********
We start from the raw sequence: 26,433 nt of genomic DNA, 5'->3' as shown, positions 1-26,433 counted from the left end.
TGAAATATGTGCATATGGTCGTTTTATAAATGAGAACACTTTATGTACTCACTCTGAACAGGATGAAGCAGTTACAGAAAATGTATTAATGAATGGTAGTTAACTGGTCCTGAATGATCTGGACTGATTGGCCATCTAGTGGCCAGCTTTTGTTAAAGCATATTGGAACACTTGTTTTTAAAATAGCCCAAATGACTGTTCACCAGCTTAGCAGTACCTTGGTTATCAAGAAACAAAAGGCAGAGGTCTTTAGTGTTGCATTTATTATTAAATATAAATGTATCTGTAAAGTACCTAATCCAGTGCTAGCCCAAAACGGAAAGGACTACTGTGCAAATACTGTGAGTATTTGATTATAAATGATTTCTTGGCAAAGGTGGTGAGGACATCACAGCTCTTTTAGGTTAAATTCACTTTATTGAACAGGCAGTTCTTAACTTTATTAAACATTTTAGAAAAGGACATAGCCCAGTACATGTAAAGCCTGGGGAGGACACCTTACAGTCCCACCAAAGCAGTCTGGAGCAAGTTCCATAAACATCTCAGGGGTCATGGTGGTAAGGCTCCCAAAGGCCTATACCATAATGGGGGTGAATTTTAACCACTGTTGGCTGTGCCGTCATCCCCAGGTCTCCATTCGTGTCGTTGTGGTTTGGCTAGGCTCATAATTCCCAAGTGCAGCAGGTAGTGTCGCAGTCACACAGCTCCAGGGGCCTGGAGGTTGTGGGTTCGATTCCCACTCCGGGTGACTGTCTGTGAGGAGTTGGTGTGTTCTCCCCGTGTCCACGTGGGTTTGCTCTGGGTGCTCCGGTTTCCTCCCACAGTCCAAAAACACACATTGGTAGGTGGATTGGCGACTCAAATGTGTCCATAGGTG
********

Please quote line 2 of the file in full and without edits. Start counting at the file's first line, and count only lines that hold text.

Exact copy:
TGAAATATGTGCATATGGTCGTTTTATAAATGAGAACACTTTATGTACTCACTCTGAACAGGATGAAGCAGTTACAGAAAATGTATTAATGAATGGTAGTTAACTGGTCCTGAATGATCTGGACTGATTGGCCATCTAGTGGCCAGCTTTTGTTAAAGCATATTGGAACACTTGTTTTTAAAATAGCCCAAATGACTGTTCACCAGCTTAGCAGTACCTTGGTTATCAAGAAACAAAAGGCAGAGGTCTTTAGTGTTGCATTTATTATTAAATATAAATGTATCTGTAAAGTACCTAATCCAGTGCTAGCCCAAAACGGAAAGGACTACTGTGCAAATACTGTGAGTATTTGATTATAAATGATTTCTTGGCAAAGGTGGTGAGGACATCACAGCTCTTTTAGGTTAAATTCACTTTATTGAACAGGCAGTTCTTAACTTTATTAAACATTTTAGAAAAGGACATAGCCCAGTACATGTAAAGCCTGGGGAGGACACCTTACAGTCCCACCAAAGCAGTCTGGAGCAAGTTCCATAAACATCTCAGGGGTCATGGTGGTAAGGCTCCCAAAGGCCTATACCATAATGGGGGTGAATTTTAACCACTGTTGGCTGTGCCGTCATCCCCAGGTCTCCATTCGTGTCGTTGTGGTTTGGCTAGGCTCATAATTCCCAAGTGCAGCAGGTAGTGTCGCAGTCACACAGCTCCAGGGGCCTGGAGGTTGTGGGTTCGATTCCCACTCCGGGTGACTGTCTGTGAGGAGTTGGTGTGTTCTCCCCGTGTCCACGTGGGTTTGCTCTGGGTGCTCCGGTTTCCTCCCACAGTCCAAAAACACACATTGGTAGGTGGATTGGCGACTCAAATGTGTCCATAGGTG